Depthmaster By Nivada — Hands-On With The Iconic Pac-Man Watch
The last time we heard about Nivada, everything was about the Chronomaster. It was the first model the resurrected brand released to the market in many iterations. Now, it is not a secret that in the foreseeable future, we’ll see some more renditions of iconic models from Nivada’s past. This week the Depthmaster, a classic diver from Nivada, will hit the shelves.
For most of us, the Depthmaster name is equivalent to Pac-Man, but that model is only one version. Nivada will come out with a few variations of the Depthmaster, just like the brand did with the Chronomaster.
The original Pac-Man
Nivada launched the Depthmaster in 1965 as “probably the world’s most waterproof watch.” Many models proudly displayed the number “1,000” under the model name on the dial, referring to how deep one could have taken the Depthmaster. Indeed, it was rather unusual to have a commercial diver watch on the market with a depth rating of 1,000m. However, this was not the only feature of the Depthmaster worth mentioning. Due to its unusual cushion-shaped case and thick steel bezel, collectors started to nickname it the “Mini or Baby-Panerai.”
Nivada marketed the Depthmaster with two dial variants.
One dial had a conventional design; one had an abstract design. The “traditional” version had large, lume covered even numbers and long thick indices instead of the odd numerals as indexes. The second dial design, however, only had four numerals (3/6/9/12) interspersed with big triangular indexes. Initially, you could get it with or without the date, and the digits had a weird angular shape. Therefore, vintage collectors coined the term Pac-Man for the apparent resemblance to the famous 1980s arcade game.
The Depthmaster returns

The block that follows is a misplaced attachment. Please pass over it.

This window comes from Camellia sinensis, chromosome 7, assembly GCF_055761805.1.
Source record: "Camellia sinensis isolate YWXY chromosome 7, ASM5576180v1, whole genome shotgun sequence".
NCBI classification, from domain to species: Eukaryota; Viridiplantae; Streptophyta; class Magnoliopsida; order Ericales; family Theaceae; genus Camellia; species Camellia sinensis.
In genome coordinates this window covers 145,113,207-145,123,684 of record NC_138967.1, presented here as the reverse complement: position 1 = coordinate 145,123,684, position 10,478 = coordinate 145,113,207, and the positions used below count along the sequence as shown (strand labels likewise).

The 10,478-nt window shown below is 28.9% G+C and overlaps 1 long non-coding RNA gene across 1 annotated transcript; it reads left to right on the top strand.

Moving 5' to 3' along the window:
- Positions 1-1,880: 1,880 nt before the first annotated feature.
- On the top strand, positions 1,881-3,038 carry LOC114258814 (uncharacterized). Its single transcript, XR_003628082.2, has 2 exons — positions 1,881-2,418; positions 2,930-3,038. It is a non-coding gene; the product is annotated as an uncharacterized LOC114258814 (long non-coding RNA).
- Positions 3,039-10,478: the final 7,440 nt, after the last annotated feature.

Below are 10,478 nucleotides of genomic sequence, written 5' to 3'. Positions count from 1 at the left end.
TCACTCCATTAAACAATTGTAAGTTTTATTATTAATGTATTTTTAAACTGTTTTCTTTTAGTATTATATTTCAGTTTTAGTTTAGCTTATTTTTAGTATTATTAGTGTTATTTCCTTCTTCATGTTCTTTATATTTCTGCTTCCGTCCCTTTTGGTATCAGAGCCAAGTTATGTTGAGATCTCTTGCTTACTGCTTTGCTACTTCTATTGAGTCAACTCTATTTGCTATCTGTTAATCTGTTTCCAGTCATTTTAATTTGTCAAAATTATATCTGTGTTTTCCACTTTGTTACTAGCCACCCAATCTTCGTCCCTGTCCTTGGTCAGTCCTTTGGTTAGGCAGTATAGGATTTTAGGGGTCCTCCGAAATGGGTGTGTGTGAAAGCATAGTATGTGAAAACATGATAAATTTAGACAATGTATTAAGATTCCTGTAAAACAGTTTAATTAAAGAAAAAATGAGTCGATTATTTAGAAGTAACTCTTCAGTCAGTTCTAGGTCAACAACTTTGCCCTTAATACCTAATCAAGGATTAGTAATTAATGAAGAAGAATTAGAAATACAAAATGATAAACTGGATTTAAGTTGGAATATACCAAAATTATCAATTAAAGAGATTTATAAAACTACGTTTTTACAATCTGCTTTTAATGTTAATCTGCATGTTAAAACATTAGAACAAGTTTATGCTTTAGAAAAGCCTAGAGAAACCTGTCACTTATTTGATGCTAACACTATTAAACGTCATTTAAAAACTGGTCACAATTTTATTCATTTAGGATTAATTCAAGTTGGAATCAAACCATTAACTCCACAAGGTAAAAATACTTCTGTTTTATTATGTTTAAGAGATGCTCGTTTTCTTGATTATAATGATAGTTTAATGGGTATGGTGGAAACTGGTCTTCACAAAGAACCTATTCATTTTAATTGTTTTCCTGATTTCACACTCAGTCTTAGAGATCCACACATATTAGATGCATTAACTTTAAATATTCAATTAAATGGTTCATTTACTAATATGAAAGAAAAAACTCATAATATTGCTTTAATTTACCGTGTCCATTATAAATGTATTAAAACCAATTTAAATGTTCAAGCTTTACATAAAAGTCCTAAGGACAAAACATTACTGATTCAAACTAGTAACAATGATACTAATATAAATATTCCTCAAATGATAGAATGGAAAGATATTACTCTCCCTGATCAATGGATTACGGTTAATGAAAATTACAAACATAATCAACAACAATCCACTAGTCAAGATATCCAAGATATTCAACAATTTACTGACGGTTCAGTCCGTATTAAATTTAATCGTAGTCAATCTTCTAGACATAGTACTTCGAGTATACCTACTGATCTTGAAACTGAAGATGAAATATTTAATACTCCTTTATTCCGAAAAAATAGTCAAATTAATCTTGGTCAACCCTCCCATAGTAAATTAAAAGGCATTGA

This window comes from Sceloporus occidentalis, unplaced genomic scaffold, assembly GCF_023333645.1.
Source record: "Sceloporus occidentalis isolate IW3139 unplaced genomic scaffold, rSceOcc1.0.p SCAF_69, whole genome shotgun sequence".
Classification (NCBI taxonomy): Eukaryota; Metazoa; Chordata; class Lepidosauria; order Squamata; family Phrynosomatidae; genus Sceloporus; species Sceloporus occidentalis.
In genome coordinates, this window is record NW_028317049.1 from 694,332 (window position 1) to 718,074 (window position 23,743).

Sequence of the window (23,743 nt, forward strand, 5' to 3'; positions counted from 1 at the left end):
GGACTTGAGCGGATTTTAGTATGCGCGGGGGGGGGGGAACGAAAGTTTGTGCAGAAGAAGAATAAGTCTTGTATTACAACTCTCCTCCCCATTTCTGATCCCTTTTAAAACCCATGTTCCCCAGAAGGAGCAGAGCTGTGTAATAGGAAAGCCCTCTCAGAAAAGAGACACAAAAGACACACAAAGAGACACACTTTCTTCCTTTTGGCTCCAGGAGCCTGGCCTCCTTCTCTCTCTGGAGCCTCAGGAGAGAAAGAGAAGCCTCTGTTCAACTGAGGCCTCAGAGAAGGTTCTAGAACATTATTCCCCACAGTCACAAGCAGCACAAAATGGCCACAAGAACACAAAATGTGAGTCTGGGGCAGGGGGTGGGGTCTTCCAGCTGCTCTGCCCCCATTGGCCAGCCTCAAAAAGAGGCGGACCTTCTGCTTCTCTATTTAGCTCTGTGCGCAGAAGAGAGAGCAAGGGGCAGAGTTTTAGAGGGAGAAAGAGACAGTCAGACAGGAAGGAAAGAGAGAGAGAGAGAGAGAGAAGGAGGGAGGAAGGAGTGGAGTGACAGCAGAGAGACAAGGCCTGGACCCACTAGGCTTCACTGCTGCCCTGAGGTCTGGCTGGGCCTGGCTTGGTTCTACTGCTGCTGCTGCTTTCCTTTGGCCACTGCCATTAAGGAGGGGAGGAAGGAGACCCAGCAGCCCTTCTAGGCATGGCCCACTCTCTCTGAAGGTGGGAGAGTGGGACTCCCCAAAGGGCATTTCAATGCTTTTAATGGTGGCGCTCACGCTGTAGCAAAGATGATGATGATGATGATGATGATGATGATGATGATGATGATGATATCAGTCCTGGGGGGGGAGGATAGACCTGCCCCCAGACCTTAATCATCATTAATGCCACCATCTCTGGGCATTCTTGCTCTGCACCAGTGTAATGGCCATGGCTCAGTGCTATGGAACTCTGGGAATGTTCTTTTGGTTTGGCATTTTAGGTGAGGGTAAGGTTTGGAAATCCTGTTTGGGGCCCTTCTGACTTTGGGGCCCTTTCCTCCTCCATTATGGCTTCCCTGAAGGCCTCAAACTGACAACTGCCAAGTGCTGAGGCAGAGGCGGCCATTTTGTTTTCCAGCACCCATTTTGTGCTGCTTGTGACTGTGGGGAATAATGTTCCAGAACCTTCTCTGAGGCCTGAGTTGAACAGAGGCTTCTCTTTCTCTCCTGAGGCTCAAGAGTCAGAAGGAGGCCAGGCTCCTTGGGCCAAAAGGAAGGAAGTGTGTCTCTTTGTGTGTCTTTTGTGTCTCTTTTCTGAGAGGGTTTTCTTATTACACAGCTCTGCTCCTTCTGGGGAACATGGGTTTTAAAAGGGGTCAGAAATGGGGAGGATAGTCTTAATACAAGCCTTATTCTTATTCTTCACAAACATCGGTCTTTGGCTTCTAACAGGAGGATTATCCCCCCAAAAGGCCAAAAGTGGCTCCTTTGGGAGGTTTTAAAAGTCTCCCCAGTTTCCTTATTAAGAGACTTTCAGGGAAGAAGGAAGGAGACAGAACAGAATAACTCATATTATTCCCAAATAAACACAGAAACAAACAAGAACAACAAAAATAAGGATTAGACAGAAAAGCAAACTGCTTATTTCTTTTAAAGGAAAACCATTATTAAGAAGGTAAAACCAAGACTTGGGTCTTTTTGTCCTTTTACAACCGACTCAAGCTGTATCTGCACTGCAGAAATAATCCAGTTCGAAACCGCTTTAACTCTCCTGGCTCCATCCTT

Nivada brought back both dial variants, so the Pac-Man made a return too. As we saw already with the Chronomaster, numeric and Pac-Man dials will be available in several alterations. Since I’m a vintage guy, my favorite has to be the one with a black base color, faux sand-color indexes, and only “Nivada-Grenchen” and “Depthmaster” on the dial. That’s the watch I wore for a few weeks. Certainly, this is the closest version to the original you can buy this time around. There will be five dials design altogether — three Pac-Man and two numeric versions.
Furthermore, Nivada offers four bezel styles. While the case body remains the same shape, different colors are available. Lastly, five sets of hands will also be up for grabs. So, technically you could create your very own Depthmaster or stay as close to the original as you want. While I love individuality, I’d go with the latter.
Size does matter
While the OG Depthmaster was 38mm, the new Depthmaster “grew” in size but only by 1mm (46.8mm from lug to lug). I believe that this is a sweet spot for most of us. If you fancy smaller timepieces, 39mm is still an acceptable size. On the other hand, should you be a fan of larger watches, this diameter would not look small on you either. Due to the automatic movement, the case is not the thinnest at 13.3mm. However, it is still not disturbingly large given the nicely balanced diameter. The same goes for the screw-down crown. It is large enough so that you might use it comfortably, but it’s not ominous. For versatility, the Depthmaster’s strap width is 20mm.